By Jason Crawford Samios-Uy
Running Time: Approx. 2 hours and 45 minutes with two 10-minute intermissions
What kind of person are you? Do you have empathy for others or do you look out for number one? How diverse is your circle of friends, if at all? These are all rhetorical questions and no one has an obligation to answer, but they are certainly questions one might ask him or herself occasionally. Sometimes, we keep the answers to ourselves, even from our own families and when the answers are revealed, they can, sometimes, be earth shattering. In Laurel Mill Playhouse’s latest offering, An Inspector Calls by JP Priestley, Directed by Ilene Chalmers, with Set Design by Ilene Chalmers and Costume Design by Linda Swann, try to answer these questions that are raised by a visiting, mysterious Inspector as they pertain to a particular family who seem to live in their own little bubble in the Gilded Age England. The complex story has one common denominator… a dead girl in the morgue… but did one of these fine folks kill her?
If you haven’t attended a performance at Laurel Mill Playhouse, walking in, the intimate space is quite inviting and there’s really not a bad seat in the house. It’s old, but it’s comfortable. The Set Design for this production, by Ilene Chalmers (one of the many hats she wore for this production), is simple but functional. A few pieces of elegant furniture are used to represent a dining room of well-to-do English family and the furnishing choices do this quite well. This piece is a mystery/thriller and I understand that it is a darker piece, but the curious choice for simple black walls started getting to me as the production moved on. Paintings and prints adorned the walls, but there was no color with was a bit distracting, oddly enough. Otherwise, Chalmers’ design is precise and fits the piece very well.
Costume Design by Linda Swann is impeccable. This isn’t s large ensemble (only six characters) but each is costumed brilliantly. Swann’s attention to detail is splendid as the gentlemen are fitted with formal tuxedos that (mostly) fit well and the Inspector appropriately dressed in a plain, but neat suit that fits the part perfectly. The gowns for the ladies are true to the era, formal, and gorgeous, including the maid’s outfit and precious maid cap. Kudos to Swann for a job well done.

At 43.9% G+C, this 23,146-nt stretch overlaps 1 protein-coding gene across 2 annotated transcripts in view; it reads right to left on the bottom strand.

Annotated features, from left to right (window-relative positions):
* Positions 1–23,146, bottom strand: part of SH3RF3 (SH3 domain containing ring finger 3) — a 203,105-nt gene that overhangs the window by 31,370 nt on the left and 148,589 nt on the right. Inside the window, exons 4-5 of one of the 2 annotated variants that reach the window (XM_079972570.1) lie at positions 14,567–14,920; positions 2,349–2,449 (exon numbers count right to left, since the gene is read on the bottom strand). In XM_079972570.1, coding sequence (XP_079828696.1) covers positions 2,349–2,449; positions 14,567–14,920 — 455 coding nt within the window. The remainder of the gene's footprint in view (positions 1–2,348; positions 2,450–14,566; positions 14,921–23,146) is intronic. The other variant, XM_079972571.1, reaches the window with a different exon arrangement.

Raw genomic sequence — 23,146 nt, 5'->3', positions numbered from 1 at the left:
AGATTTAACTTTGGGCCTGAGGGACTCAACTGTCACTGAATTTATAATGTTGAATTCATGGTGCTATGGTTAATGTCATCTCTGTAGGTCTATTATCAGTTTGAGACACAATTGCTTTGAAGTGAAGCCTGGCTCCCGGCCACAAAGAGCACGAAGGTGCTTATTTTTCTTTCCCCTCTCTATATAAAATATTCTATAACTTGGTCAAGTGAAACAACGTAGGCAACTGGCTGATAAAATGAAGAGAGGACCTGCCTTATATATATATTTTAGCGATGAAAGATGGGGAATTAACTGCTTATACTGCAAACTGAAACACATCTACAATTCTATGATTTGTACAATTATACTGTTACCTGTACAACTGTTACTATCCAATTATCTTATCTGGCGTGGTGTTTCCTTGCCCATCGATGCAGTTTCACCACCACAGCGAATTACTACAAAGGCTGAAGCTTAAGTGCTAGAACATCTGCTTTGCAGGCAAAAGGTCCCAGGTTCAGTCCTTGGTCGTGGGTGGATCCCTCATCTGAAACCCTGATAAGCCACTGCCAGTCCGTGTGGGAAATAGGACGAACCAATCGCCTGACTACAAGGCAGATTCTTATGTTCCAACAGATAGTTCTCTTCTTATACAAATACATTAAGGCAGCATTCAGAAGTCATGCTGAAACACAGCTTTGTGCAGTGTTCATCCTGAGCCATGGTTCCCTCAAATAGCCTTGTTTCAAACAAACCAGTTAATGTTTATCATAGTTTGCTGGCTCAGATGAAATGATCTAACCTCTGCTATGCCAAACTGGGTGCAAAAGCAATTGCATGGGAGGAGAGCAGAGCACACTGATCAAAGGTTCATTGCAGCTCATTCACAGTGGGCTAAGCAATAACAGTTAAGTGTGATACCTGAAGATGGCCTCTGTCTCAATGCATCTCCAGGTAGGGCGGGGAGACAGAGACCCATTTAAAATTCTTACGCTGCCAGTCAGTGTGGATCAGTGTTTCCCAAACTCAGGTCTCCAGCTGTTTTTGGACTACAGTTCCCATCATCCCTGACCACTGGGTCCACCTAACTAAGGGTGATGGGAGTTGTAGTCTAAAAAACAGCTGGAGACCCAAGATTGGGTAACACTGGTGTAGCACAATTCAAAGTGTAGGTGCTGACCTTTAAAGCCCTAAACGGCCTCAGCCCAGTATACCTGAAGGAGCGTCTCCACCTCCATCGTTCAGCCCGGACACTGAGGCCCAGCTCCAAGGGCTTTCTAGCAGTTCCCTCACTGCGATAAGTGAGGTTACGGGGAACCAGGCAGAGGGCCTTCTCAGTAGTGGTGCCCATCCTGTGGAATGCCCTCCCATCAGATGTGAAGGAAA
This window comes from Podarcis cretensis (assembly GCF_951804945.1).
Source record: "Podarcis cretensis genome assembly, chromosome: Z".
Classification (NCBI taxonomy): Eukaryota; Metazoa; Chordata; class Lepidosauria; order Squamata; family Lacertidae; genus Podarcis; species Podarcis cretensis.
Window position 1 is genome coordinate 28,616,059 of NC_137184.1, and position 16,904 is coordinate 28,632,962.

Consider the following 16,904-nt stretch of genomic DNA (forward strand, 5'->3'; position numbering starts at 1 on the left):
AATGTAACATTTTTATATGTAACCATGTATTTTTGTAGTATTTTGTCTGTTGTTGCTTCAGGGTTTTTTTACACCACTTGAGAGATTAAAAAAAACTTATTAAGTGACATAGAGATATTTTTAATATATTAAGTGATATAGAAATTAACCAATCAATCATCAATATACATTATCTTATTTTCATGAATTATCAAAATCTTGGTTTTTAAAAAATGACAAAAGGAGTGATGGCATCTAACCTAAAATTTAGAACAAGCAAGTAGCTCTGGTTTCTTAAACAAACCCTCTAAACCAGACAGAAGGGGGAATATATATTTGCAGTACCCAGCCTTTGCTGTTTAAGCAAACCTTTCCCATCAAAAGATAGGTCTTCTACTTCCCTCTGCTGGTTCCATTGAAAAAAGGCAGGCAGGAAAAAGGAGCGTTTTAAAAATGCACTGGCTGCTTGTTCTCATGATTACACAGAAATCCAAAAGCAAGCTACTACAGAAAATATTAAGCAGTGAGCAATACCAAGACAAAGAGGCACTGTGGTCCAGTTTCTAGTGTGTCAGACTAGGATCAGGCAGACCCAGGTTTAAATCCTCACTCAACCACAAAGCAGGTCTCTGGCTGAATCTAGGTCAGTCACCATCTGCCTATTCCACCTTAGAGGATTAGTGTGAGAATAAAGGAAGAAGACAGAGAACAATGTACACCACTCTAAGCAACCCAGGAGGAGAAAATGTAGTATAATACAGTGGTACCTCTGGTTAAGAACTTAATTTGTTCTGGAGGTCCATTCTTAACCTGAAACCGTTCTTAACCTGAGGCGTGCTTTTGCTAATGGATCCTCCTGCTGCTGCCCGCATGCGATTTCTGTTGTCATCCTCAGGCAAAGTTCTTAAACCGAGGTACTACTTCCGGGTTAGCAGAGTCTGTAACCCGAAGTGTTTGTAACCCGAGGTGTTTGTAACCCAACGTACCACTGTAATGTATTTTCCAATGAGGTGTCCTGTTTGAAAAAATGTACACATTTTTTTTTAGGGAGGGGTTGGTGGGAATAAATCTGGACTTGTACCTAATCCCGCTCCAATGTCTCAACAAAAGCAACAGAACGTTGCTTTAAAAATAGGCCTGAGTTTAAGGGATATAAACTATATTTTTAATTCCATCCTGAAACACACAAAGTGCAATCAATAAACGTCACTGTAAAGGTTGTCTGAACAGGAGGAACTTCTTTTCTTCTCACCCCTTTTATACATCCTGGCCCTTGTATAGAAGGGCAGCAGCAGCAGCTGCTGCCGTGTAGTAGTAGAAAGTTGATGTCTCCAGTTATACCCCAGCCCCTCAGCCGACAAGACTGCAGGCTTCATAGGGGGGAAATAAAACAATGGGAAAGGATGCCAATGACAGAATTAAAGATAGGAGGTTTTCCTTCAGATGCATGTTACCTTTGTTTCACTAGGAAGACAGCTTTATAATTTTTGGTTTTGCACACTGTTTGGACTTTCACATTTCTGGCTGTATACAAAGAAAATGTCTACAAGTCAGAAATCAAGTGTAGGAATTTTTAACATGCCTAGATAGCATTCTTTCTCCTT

Ilene Chalmers, among many other duties, according to the program, takes the helm of this piece and it’s clear she has a complete vision for and comprehension of this twisting story. Her casting is superb and she tells the story without a lot of bells and whistles, which I can immensely appreciate. She sticks to the text in which the piece was written but still presents her vision clearly. Though there is a Dialect Coach listed in the program (Richard Atha-Nicholls), some of the actors are definitely struggling but not so much that it deters from the production as a whole. Overall, Chalmers produces a commendable presentation of this piece.
The entire ensemble works well together and the chemistry is absolutely apparent and all are giving 100% effort in their performances. Tracy Dye, as Enda, the maid to the Birling family has but a handful of lines, and some of them only one word, but her performance is top-notch. Though she is a character of few words, her expressions and gestures tell her story and Dye makes it clear her character is of a different world than those for whom she works. Her non-verbal skills make for a terrific performance.